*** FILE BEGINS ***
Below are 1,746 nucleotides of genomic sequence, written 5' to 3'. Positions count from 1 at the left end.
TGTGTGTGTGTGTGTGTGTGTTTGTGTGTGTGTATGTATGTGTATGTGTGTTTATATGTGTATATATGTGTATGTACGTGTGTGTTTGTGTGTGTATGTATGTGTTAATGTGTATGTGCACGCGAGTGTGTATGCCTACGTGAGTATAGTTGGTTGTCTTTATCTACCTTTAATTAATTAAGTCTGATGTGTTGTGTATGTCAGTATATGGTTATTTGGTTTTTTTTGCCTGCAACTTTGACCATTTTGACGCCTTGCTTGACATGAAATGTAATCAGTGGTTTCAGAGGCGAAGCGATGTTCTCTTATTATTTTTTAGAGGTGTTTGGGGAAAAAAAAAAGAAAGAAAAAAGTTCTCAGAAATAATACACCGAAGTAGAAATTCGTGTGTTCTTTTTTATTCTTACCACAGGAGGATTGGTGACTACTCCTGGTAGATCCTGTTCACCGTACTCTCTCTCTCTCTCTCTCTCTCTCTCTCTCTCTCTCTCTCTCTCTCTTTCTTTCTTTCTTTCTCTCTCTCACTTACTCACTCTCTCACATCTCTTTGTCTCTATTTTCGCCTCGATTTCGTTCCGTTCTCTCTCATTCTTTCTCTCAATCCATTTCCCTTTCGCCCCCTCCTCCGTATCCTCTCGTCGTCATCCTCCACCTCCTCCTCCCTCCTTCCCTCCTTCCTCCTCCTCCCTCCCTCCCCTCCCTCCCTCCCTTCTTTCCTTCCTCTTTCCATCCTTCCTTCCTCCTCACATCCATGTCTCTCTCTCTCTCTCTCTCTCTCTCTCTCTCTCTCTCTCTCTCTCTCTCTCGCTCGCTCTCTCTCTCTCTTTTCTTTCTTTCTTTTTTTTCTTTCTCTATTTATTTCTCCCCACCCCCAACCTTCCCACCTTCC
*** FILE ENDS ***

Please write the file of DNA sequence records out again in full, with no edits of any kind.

Below are 1,746 nucleotides of genomic sequence, written 5' to 3'. Positions count from 1 at the left end.
TGTGTGTGTGTGTGTGTGTGTTTGTGTGTGTGTATGTATGTGTATGTGTGTTTATATGTGTATATATGTGTATGTACGTGTGTGTTTGTGTGTGTATGTATGTGTTAATGTGTATGTGCACGCGAGTGTGTATGCCTACGTGAGTATAGTTGGTTGTCTTTATCTACCTTTAATTAATTAAGTCTGATGTGTTGTGTATGTCAGTATATGGTTATTTGGTTTTTTTTGCCTGCAACTTTGACCATTTTGACGCCTTGCTTGACATGAAATGTAATCAGTGGTTTCAGAGGCGAAGCGATGTTCTCTTATTATTTTTTAGAGGTGTTTGGGGAAAAAAAAAAGAAAGAAAAAAGTTCTCAGAAATAATACACCGAAGTAGAAATTCGTGTGTTCTTTTTTATTCTTACCACAGGAGGATTGGTGACTACTCCTGGTAGATCCTGTTCACCGTACTCTCTCTCTCTCTCTCTCTCTCTCTCTCTCTCTCTCTCTCTCTCTCTTTCTTTCTTTCTTTCTCTCTCTCACTTACTCACTCTCTCACATCTCTTTGTCTCTATTTTCGCCTCGATTTCGTTCCGTTCTCTCTCATTCTTTCTCTCAATCCATTTCCCTTTCGCCCCCTCCTCCGTATCCTCTCGTCGTCATCCTCCACCTCCTCCTCCCTCCTTCCCTCCTTCCTCCTCCTCCCTCCCTCCCCTCCCTCCCTCCCTTCTTTCCTTCCTCTTTCCATCCTTCCTTCCTCCTCACATCCATGTCTCTCTCTCTCTCTCTCTCTCTCTCTCTCTCTCTCTCTCTCTCTCTCTCTCGCTCGCTCTCTCTCTCTCTTTTCTTTCTTTCTTTTTTTTCTTTCTCTATTTATTTCTCCCCACCCCCAACCTTCCCACCTTCC